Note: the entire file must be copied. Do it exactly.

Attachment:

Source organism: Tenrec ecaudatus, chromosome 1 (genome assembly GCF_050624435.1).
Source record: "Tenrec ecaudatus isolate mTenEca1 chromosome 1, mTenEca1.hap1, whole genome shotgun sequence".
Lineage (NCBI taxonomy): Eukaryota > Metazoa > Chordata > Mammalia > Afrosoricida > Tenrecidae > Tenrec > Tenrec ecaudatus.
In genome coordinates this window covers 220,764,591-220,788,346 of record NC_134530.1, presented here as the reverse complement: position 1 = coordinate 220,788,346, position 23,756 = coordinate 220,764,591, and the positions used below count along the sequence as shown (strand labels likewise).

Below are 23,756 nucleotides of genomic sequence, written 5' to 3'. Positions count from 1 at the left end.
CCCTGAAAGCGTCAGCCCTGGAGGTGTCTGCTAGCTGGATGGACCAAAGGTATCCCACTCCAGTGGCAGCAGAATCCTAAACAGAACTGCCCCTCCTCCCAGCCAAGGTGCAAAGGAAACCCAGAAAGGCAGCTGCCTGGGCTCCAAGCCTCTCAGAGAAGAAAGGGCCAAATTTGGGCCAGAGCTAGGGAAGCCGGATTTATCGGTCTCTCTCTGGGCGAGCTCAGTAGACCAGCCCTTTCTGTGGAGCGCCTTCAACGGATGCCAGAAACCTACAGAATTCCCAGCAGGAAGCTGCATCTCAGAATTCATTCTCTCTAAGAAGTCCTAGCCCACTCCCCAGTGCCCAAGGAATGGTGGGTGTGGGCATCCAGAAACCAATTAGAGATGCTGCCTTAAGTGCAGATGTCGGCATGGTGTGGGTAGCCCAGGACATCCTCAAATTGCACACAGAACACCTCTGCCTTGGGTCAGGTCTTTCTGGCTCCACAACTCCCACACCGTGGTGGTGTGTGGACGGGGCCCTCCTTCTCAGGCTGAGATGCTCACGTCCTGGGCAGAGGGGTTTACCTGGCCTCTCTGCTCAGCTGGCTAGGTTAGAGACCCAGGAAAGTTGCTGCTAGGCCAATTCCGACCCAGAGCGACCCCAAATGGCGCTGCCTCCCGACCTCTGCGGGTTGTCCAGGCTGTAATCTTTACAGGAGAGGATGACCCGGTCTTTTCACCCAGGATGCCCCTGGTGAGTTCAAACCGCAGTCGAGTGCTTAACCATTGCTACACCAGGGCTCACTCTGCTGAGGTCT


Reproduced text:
Source organism: Tenrec ecaudatus, chromosome 1 (genome assembly GCF_050624435.1).
Source record: "Tenrec ecaudatus isolate mTenEca1 chromosome 1, mTenEca1.hap1, whole genome shotgun sequence".
Lineage (NCBI taxonomy): Eukaryota > Metazoa > Chordata > Mammalia > Afrosoricida > Tenrecidae > Tenrec > Tenrec ecaudatus.
In genome coordinates this window covers 220,764,591-220,788,346 of record NC_134530.1, presented here as the reverse complement: position 1 = coordinate 220,788,346, position 23,756 = coordinate 220,764,591, and the positions used below count along the sequence as shown (strand labels likewise).

Below are 23,756 nucleotides of genomic sequence, written 5' to 3'. Positions count from 1 at the left end.
CCCTGAAAGCGTCAGCCCTGGAGGTGTCTGCTAGCTGGATGGACCAAAGGTATCCCACTCCAGTGGCAGCAGAATCCTAAACAGAACTGCCCCTCCTCCCAGCCAAGGTGCAAAGGAAACCCAGAAAGGCAGCTGCCTGGGCTCCAAGCCTCTCAGAGAAGAAAGGGCCAAATTTGGGCCAGAGCTAGGGAAGCCGGATTTATCGGTCTCTCTCTGGGCGAGCTCAGTAGACCAGCCCTTTCTGTGGAGCGCCTTCAACGGATGCCAGAAACCTACAGAATTCCCAGCAGGAAGCTGCATCTCAGAATTCATTCTCTCTAAGAAGTCCTAGCCCACTCCCCAGTGCCCAAGGAATGGTGGGTGTGGGCATCCAGAAACCAATTAGAGATGCTGCCTTAAGTGCAGATGTCGGCATGGTGTGGGTAGCCCAGGACATCCTCAAATTGCACACAGAACACCTCTGCCTTGGGTCAGGTCTTTCTGGCTCCACAACTCCCACACCGTGGTGGTGTGTGGACGGGGCCCTCCTTCTCAGGCTGAGATGCTCACGTCCTGGGCAGAGGGGTTTACCTGGCCTCTCTGCTCAGCTGGCTAGGTTAGAGACCCAGGAAAGTTGCTGCTAGGCCAATTCCGACCCAGAGCGACCCCAAATGGCGCTGCCTCCCGACCTCTGCGGGTTGTCCAGGCTGTAATCTTTACAGGAGAGGATGACCCGGTCTTTTCACCCAGGATGCCCCTGGTGAGTTCAAACCGCAGTCGAGTGCTTAACCATTGCTACACCAGGGCTCACTCTGCTGAGGTCT